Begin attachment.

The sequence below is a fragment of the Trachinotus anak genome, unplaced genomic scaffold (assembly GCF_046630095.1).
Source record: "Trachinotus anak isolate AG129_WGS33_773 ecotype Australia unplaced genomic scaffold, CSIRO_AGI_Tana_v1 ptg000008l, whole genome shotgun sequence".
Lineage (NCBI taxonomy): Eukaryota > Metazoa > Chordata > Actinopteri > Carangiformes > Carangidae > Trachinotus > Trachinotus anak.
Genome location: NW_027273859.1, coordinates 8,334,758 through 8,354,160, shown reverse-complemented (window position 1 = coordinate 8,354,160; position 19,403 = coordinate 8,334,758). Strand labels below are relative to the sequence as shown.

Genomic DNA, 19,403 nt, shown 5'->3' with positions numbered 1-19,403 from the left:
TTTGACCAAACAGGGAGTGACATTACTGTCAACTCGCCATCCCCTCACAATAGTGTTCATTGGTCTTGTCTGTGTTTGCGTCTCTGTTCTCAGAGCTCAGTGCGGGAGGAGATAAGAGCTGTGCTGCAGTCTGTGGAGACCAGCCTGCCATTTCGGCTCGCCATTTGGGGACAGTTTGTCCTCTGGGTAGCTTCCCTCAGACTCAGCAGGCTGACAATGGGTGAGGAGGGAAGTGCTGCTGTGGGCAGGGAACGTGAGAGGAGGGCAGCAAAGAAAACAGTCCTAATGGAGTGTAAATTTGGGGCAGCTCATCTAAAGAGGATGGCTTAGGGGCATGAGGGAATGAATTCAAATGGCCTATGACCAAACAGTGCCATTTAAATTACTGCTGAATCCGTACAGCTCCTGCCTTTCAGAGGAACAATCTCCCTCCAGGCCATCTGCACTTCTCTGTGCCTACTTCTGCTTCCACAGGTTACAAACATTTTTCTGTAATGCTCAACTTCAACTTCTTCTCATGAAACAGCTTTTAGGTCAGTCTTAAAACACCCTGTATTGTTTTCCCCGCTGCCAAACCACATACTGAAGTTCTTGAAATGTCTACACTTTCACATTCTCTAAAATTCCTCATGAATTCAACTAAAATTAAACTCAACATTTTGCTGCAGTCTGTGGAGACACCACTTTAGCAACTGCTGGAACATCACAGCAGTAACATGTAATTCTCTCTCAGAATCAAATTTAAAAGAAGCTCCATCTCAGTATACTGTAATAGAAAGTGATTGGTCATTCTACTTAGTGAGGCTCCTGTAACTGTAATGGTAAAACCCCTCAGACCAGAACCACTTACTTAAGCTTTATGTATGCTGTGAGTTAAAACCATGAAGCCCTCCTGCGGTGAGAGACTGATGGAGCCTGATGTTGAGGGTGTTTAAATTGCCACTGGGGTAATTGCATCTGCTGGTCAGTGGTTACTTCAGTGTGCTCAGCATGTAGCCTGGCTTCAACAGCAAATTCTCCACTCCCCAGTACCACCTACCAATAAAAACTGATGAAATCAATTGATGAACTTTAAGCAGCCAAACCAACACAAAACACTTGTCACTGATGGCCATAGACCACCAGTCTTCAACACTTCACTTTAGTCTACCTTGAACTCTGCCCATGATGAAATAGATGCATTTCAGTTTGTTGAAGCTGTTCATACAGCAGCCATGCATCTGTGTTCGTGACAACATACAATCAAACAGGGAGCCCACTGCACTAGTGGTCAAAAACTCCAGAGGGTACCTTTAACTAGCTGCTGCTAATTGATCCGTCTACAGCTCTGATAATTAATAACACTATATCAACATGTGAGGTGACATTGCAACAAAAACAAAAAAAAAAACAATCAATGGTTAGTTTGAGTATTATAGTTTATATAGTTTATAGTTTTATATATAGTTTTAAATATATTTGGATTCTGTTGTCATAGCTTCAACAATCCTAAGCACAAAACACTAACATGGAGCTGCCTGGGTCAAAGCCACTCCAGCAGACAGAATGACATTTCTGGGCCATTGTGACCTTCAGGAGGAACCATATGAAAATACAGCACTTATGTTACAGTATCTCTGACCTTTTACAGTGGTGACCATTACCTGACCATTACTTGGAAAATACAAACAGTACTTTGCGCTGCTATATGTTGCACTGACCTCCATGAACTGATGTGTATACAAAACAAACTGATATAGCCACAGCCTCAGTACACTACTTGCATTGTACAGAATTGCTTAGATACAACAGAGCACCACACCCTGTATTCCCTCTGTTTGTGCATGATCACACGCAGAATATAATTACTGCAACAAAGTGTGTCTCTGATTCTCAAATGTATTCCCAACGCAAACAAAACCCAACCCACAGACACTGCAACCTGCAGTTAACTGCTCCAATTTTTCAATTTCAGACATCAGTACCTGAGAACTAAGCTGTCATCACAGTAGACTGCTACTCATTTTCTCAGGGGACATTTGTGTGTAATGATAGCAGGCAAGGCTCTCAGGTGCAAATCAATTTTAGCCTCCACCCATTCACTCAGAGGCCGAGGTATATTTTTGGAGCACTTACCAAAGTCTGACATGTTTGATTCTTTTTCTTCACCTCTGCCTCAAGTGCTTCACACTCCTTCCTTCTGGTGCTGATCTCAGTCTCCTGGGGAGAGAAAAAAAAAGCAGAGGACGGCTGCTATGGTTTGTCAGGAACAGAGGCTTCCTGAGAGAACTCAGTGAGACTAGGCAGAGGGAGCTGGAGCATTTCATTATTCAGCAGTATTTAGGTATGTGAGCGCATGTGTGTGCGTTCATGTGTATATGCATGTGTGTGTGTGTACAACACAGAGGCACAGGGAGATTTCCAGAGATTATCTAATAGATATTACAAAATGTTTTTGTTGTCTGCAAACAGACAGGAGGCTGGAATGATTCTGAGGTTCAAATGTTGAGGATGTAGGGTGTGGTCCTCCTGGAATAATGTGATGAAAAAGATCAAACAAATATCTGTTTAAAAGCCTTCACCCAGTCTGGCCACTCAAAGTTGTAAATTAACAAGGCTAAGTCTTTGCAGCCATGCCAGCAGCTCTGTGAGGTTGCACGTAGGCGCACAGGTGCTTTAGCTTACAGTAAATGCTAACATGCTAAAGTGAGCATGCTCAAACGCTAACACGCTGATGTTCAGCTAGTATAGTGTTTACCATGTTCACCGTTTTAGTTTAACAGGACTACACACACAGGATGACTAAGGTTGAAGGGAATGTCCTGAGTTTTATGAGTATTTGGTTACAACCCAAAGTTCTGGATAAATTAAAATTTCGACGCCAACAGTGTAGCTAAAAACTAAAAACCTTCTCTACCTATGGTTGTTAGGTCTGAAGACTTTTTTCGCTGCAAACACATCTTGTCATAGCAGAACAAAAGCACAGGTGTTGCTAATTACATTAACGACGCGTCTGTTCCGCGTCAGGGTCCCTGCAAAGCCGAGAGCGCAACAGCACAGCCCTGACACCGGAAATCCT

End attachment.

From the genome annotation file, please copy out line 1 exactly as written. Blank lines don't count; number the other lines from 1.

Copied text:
The sequence below is a fragment of the Trachinotus anak genome, unplaced genomic scaffold (assembly GCF_046630095.1).